At The Corner this morning John J. Miller notes Abraham Lincoln’s birthday tomorrow and directs readers to a fantastic piece he has in today’s Wall Street Journal titled “With Death on His Mind” which reveals the history of our 16th president’s favorite poem:
After a while, Lincoln set down the book. “There is a poem that has been a great favorite with me for years,” he said. Then he closed his eyes and declaimed 56 lines. He knew the words, but nothing else of the poem. “I would give a great deal,” he said, “to know who wrote it, but I never could ascertain.”
The author was William Knox and the title was “Mortality,” though it was perhaps better known by its first line, “O why should the spirit of mortal be proud!” The theme is death, the great leveler that touches saints and sinners, kings and beggars, parents and children. Today, poet and poem would be almost entirely forgotten but for their connection to Lincoln.
Here’s the complete poem. Indeed, it’s an extraordinary work:
1 O why should the spirit of mortal be proud!
2 Like a fast flitting meteor, a fast flying cloud,
3 A flash of the lightning, a break of the wave —
4 He passes from life to his rest in the grave.
5 The leaves of the oak and the willows shall fade,
6 Be scattered around, and together be laid;
7 And the young and the old, and the low and the high,
8 Shall moulder to dust, and together shall lie.
9 The child that a mother attended and loved,
10 The mother that infant’s affection that proved,
11 The husband that mother and infant that blest,
12 Each — all are away to their dwelling of rest.
13 The maid on whose cheek, on whose brow, in whose eye,
14 Shone beauty and pleasure — her triumphs are by:
15 And the memory of those that beloved her and praised,
16 Are alike from the minds of the living erased.
17 The hand of the king that the sceptre hath borne,
18 The brow of the priest that the mitre hath worn,
19 The eye of the sage, and the heart of the brave,
20 Are hidden and lost in the depths of the grave.
21 The peasant whose lot was to sow and to reap,
22 The herdsman who climbed with his goats to the steep,
23 The beggar that wandered in search of his bread,
24 Have faded away like the grass that we tread.
25 The saint that enjoyed the communion of Heaven,
26 The sinner that dared to remain unforgiven,
27 The wise and the foolish, the guilty and just,
28 Have quietly mingled their bones in the dust.
29 So the multitude goes — like the flower and the weed
30 That wither away to let others succeed;
31 So the multitude comes — even those we behold,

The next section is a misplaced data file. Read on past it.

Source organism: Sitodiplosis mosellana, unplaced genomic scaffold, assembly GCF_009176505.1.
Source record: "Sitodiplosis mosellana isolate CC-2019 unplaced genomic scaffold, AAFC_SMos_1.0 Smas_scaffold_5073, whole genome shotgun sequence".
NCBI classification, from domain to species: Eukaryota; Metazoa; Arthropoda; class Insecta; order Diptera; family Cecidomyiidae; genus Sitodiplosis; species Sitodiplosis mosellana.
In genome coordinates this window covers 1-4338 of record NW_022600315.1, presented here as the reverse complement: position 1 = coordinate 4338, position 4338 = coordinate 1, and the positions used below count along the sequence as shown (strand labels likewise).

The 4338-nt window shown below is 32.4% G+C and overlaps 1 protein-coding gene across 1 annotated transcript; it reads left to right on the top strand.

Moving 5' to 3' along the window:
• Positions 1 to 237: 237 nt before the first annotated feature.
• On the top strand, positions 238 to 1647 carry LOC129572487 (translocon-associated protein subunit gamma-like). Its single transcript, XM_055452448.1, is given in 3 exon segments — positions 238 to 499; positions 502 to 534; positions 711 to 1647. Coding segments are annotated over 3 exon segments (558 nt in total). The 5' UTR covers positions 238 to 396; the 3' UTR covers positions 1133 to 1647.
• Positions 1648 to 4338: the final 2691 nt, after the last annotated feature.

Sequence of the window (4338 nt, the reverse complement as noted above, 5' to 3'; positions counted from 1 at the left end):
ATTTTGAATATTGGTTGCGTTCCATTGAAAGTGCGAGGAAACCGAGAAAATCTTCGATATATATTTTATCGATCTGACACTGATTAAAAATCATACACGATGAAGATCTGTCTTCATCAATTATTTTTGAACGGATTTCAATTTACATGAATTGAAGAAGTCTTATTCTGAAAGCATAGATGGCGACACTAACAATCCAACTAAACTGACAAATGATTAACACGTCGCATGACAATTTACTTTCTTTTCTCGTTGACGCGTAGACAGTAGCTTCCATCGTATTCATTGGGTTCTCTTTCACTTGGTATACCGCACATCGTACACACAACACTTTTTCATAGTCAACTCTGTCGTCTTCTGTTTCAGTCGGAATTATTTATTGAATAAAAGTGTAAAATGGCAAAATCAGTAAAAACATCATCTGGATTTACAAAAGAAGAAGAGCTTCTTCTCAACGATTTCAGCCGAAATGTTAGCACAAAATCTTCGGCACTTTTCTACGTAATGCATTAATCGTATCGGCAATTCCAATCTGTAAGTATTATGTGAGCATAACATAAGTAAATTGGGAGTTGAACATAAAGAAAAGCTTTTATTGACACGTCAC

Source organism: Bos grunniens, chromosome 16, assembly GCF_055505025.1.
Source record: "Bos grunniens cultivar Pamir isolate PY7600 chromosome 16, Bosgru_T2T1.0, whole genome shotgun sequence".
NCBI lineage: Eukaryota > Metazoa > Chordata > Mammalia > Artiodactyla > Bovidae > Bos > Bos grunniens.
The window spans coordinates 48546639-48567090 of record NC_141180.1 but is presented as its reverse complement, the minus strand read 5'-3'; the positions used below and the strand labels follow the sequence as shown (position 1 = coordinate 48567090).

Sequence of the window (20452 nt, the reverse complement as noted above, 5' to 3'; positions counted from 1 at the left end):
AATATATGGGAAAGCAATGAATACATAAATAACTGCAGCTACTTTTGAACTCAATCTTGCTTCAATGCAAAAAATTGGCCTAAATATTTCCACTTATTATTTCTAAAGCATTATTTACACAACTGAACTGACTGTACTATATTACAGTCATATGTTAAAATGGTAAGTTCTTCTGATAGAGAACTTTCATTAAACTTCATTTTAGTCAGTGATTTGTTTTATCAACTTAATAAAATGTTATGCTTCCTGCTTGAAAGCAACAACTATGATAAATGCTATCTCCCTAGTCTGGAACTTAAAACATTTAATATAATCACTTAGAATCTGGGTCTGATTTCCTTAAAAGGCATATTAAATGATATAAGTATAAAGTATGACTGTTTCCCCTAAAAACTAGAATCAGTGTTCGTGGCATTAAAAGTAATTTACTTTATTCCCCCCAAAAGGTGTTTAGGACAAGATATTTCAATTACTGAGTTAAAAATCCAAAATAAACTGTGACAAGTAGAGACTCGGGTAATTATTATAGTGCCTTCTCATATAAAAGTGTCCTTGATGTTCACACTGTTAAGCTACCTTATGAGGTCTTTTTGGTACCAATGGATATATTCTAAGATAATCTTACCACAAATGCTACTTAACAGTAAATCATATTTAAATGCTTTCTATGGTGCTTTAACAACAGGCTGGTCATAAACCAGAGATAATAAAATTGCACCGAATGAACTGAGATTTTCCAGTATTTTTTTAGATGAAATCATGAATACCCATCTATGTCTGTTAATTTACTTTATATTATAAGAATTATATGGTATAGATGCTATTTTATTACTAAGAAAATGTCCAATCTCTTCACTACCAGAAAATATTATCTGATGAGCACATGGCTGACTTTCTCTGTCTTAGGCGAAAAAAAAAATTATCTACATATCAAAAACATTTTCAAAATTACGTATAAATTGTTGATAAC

32 To repeat every tale that hath often been told.
33 For we are the same things that our fathers have been,
34 We see the same sights that our fathers have seen,
35 We drink the same stream, and we feel the same sun,
36 And we run the same course that our fathers have run.
37 The thoughts we are thinking our fathers would think,
38 From the death we are shrinking from they too would shrink,
39 To the life we are clinging to they too would cling —
40 But it speeds from the earth like a bird on the wing.
41 They loved — but their story we cannot unfold;
42 They scorned — but the heart of the haughty is cold;
43 They grieved — but no wail from their slumbers may come;
44 They joyed — but the voice of their gladness is dumb.
45 They died — ay, they died! and we, things that are now,
46 Who walk on the turf that lies over their brow,
47 Who make in their dwellings a transient abode,
48 Meet the change they met on their pilgrimage road.
49 Yea, hope and despondence, and pleasure and pain,
50 Are mingled together like sunshine and rain;
51 And the smile and the tear, and the song and the dirge,
52 Still follow each other like surge upon surge.
53 Tis the twink of an eye, ’tis the draught of a breath,
54 From the blossom of health to the paleness of death,
55 From the gilded saloon to the bier and the shroud —
56 O why should the spirit of mortal be proud!
There’s a revealing detail in Miller’s article about the mind which composed this work, emphasis mine:
Knox was born in Scotland in 1789. A descendant of John Knox, the 16th-century Protestant reformer, he showed a flair for verse at a young age but went into farming. He wasn’t very good at it, possibly because he drank too much, and abandoned agriculture after five years. What he really wanted to do was write. His first collection of poems, “The Lonely Hearth,” appeared in 1818. Two more followed: “The Songs of Israel,” which includes “Mortality,” in 1824 and “The Harp of Zion” in 1825.
That kind of puts this pair of lines in a different context doesn’t it?
Yea, hope and despondence, and pleasure and pain / Are mingled together like sunshine and rain;
The poet here is not just describing a generalization of life — but his probable manic-depressive temperament. (See these two longer pieces I’ve written here and here based on the books of Kay Redfield Jameson, Nassir Ghaemi, and John Gartner for more on the subject of psychiatric disorders fueling the achievements of artists, politicians, and entrepreneurs.)
So too, Lincoln’s selection of this poem should not just be understood as a sentimental understanding of the President’s wisdom and character, but also a reflection of his battles with depression.
For this President’s Day coming up, I think I’ll start this book (which has been waiting patiently in my piles for a few weeks): Lincoln’s Melancholy: How Depression Challenged a President and Fueled His Greatness. Anybody read it and have an opinion?